You can’t claim insurance if you lit the fire

07 February 2022

The Supreme Court of Queensland was satisfied on the balance of probabilities that a factory fire was deliberately lit to advance a fraudulent claim on the policy of insurance, notwithstanding that the allegation was steadfastly denied, the evidence was wholly circumstantial and the financial motive unclear.

In Issue

  • Whether the plaintiff caused a fire and then advanced a fraudulent insurance claim for the resultant loss.

The background

On 29 August 2015, the plaintiff, Cassa Bedding Pty Ltd’s (Cassa) bed manufacturing and wholesale business was destroyed by factory fire. Cassa promptly made a claim for indemnity under its insurance policy.

The defendant, Insurance Australia Ltd (formerly CGU Insurance Ltd) (IAL) alleged that the fire had been deliberately lit by Cassa’s sole director, Mr John Cassimatis.

The insurance policy contained an express exclusion for loss or damage caused by wilful acts of the insured (or another party with the knowledge and consent of the insured). IAL denied liability on the basis that the exclusion was triggered and that the claim was made fraudulently within the meaning of section 56(1) of the Insurance Contracts Act 1984 (Cth) (ICA), which provides that an insurer may refuse to pay a fraudulent insurance claim.

Mr Cassimatis steadfastly denied responsibility for the fire. Queensland Fire and Emergency Services and Queensland Police Service investigated the cause of the fire. However, no person was charged with any criminal offence in relation to it.

Cassa sought damages from IAL for breach of the insurance policy.

It was noted by way of background, that Mr Cassimatis had been the sole director of another bed manufacturing business which was destroyed by factory fire in April 2007. In that case, the insurer had answered the subsequent indemnity claim to the tune of $1.6 million.

The decision at trial

Despite the gravity of the allegations, Justice Burns was satisfied on the balance of probabilities that Mr Cassimatis was responsible for the fire, notwithstanding that the allegation was denied and there was no clear financial motive.

The Court reviewed voluminous evidence as to the existence of a financial motive for Mr Cassimatis to have lit the fire and claimed insurance. However, the evidence as to motive was convoluted. Cassa’s business was growing, but it was under capitalised. Further, Cassa’s best customer which accounted for around 25% of sales was in financial difficulty. It was suggested that Mr Cassimatis knew of Cassa’s best customer’s financial difficulties and that if it failed, the financial repercussions would be serious.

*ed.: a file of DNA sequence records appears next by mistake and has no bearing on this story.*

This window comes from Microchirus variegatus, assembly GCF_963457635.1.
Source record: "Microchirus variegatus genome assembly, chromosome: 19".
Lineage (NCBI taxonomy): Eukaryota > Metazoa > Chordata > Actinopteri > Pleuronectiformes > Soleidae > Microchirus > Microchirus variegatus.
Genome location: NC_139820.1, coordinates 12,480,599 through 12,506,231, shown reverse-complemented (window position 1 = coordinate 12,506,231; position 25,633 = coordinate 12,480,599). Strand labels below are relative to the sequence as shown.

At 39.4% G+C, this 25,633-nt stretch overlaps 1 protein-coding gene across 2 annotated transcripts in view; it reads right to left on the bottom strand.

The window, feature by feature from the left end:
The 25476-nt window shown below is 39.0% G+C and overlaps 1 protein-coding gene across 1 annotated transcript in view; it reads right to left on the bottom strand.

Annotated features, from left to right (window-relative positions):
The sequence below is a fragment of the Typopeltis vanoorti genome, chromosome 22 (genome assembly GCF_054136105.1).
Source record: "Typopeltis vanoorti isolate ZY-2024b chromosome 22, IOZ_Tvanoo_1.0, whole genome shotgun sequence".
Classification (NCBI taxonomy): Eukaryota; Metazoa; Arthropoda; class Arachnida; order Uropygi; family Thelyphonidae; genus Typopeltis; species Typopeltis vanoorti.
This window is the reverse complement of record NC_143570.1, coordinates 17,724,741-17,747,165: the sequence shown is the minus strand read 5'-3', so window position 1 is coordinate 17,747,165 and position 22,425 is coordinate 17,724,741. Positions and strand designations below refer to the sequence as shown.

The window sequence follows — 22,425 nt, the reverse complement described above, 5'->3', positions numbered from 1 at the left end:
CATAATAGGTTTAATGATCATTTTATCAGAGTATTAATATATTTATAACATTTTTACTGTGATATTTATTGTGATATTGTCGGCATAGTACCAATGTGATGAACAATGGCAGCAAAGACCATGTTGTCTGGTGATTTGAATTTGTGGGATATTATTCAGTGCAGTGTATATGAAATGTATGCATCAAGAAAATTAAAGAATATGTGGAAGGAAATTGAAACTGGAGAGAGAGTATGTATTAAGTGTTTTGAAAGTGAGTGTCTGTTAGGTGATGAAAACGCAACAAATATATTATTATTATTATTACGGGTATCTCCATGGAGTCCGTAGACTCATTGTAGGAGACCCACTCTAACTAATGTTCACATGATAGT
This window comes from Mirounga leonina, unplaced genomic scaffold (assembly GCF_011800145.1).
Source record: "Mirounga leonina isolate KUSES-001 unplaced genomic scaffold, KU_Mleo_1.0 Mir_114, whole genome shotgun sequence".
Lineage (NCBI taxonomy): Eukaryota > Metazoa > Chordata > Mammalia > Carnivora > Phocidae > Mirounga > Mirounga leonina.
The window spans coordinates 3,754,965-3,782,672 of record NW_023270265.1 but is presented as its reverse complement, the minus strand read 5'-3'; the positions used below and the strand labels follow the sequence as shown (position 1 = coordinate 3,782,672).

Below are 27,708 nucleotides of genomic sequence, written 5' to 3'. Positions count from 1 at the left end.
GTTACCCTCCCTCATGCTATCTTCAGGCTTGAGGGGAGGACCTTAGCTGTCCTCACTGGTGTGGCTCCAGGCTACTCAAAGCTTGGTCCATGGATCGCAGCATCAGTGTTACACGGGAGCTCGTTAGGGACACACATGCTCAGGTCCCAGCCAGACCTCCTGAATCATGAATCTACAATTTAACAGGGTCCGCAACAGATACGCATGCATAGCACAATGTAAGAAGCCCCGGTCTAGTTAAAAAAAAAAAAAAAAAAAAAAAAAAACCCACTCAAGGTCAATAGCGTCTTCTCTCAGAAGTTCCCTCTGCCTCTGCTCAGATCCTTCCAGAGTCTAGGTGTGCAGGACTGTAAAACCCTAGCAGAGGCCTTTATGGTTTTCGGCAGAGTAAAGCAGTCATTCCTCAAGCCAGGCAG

The Court considered the evidence could not be disentangled to satisfactorily prove any financial motive. However, the absence of any proved motive was not determinative. His Honour considered the evidence connecting Mr Cassimatis to the fire, although circumstantial, was so potent that that the absence of a proven motive was less important.

For his part, Mr Cassimatis maintained that he had nothing to do with the fire. His Honour was scathing of Mr Cassimatis’ account, describing it as:

…[from] almost start to finish a shameless concoction. Mr Cassimatis repeatedly lied under oath and, while there can be no doubting his intelligence or ability to parry under cross-examination, he left me with the firm impression that he had given a great deal of thought to how he might explain away any aspect of the evidence that he believed might implicate him in the starting of the fire…” [138]

His Honour was satisfied the facts gave rise to a reasonable and definite inference that Mr Cassimatis started the fire and knowingly advanced a fraudulent insurance claim. It was accepted the evidence established:

  • At about the same time a deliberate fire was started in the factory, a deliberate fire was started in a skip bin outside of the factory. Accelerant had been applied to both fires.
  • Mr Cassimatis was the perpetrator who lit the fires. He was alone in the factory when the fires were set. He then attempted to avoid detection when he was driving away from the factory by switching off his headlights at different times. Mr Cassimatis had attempted to explain this act, which was captured on CCTV footage, on the basis that he was undertaking motor vehicle diagnostics. His Honour considered this explanation was fanciful.
  • Mr Cassimatis lied to investigators about the time he left the factory to distance himself from the fire, in circumstances where the fire was seen by witnesses minutes after his departure from the factory.

His Honour found the fire and resultant loss were expressly excluded from cover under the Policy, being caused by the wilful conduct of Mr Cassimatis, with the knowledge and consent of Cassa. It was further found to be a claim made fraudulently within the meaning of section 56 of the ICA.

Cassa’s claim was dismissed by the Court and judgment entered for IAL on the whole of the claim.

Implications for you

This case demonstrates that in certain circumstances, despite the absence of clear motive and the serious nature of the allegations, circumstantial evidence may be so overwhelming as to satisfy the Court of wilful conduct on the part of the insured.

Cassa Bedding Pty Ltd v Insurance Australia Ltd [2022] QSC 1

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